Weekend Racing Pre-Wrap
It’s mid-September, and that means it’s time again for one of the West Coast’s premier regattas — the St. Francis YC’s Rolex Big Boat Series. If we’ve counted right, there are currently 97 entries: 29 in the IRC Division, eight J/120s, six Melges 32s, nine Express 37s, seven 1D35s, 26 J/105s, six Benteau 36.7s and six Cal 40s. The IRC boats will be sailing for their National Championships, which has turned out to be a largely local affair. Perhaps no other Bay Area event provides such awesome spectating opportunities as the finish of each day’s last race usually takes place right in front of the club.
Whether you were going point-to-point or around the buoys, there was plenty of racing action on the water this weekend. The 2009 Melges 32 North Americans wrapped up yesterday at Sausalito YC. Despite being the only boat without at least one pro aboard, Viva — sailed by Mill Valley’s Don Jesberg and an all-corinthian crew — ended up atop the seven-boat fleet after the eight-race, one-throwout series. Jesberg was joined by Zarko Draganic, Andrew Holdsworth, Thomas Iseler, Eric Baumhoff, Steve Marsh, Jeff Wayne and Kristin Loewenthal.
Friday’s Windjammers Race from the Bay down the coast to Santa Cruz, was plenty breezy — boats were seeing upwards of 35 knots below Año Nuevo. But the big north-northwesterly shut off late in the afternoon, giving way to an easterly that trapped much of the 37-boat fleet in little breeze. Bill Turpin’s R/P 78 Akela tore down the coast in only 6h, 10m, 35s, but was pipped at the post for overall honors by Shepard Kett’s SC 50 Octavia by a mere 6.5 minutes.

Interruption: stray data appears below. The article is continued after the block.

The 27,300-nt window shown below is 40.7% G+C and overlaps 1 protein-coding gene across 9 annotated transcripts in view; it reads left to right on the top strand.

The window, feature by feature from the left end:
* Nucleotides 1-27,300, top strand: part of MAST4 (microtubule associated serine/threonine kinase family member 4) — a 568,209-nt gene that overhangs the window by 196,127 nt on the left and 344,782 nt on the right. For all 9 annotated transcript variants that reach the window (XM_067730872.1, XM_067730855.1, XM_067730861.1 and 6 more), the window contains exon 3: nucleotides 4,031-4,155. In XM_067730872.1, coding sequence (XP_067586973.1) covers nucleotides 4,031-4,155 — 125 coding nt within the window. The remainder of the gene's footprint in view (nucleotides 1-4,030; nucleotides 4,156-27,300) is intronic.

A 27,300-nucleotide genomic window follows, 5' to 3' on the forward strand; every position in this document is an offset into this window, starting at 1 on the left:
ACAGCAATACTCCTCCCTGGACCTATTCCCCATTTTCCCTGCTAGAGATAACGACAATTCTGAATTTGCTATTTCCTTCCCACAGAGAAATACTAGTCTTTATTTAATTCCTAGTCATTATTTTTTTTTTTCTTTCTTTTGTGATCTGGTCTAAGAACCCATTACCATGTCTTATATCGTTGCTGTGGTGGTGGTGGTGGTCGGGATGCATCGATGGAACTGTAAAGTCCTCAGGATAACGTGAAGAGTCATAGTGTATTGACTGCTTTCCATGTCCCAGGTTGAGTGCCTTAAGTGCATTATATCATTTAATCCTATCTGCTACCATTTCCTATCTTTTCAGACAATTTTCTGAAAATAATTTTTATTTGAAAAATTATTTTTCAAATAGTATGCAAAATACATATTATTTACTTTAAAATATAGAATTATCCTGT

The South Beach and Benicia YC’s Jazz Cup drew over 100 boats for the downwinder between the two clubs last Saturday. Using the 20-knot breeze and 1.5-knot flood to its advantage, Roger Barnett’s ProSail 40 Tuki took the overall honors in the 27-miler — finishing in just over two hours and correcting out over Ross Stein’s F-24 Origami by almost 5.5 minutes.
On Friday in Hyères Harbor, France, Alain Thébault’s l’Hydroptère became the fastest sailboat on the planet over both 500 meters and one nautical mile, when she completed a run at 51.36 knots for the former and 48.72 knots for the latter. In a 28-knot westerly, skipper Alain Thébault and his crew sailed the flying trimaran to a top speed of 55.5 knots and a place in sailing history. The team claimed the 500 meter record from Frenchman Alexandre Caizergues who set the bar at 50.57 knots on a kiteboard last year. After an attempt in 2008 that saw the boat hit 61-knots before crashing and requiring a rebuild, the l’Hydroptère team needed only one day for Thébault and his crew to set the records — they had twice previously set the one-mile record — that’ll be ratified by the World Speed Sailing Record Council in the coming days.
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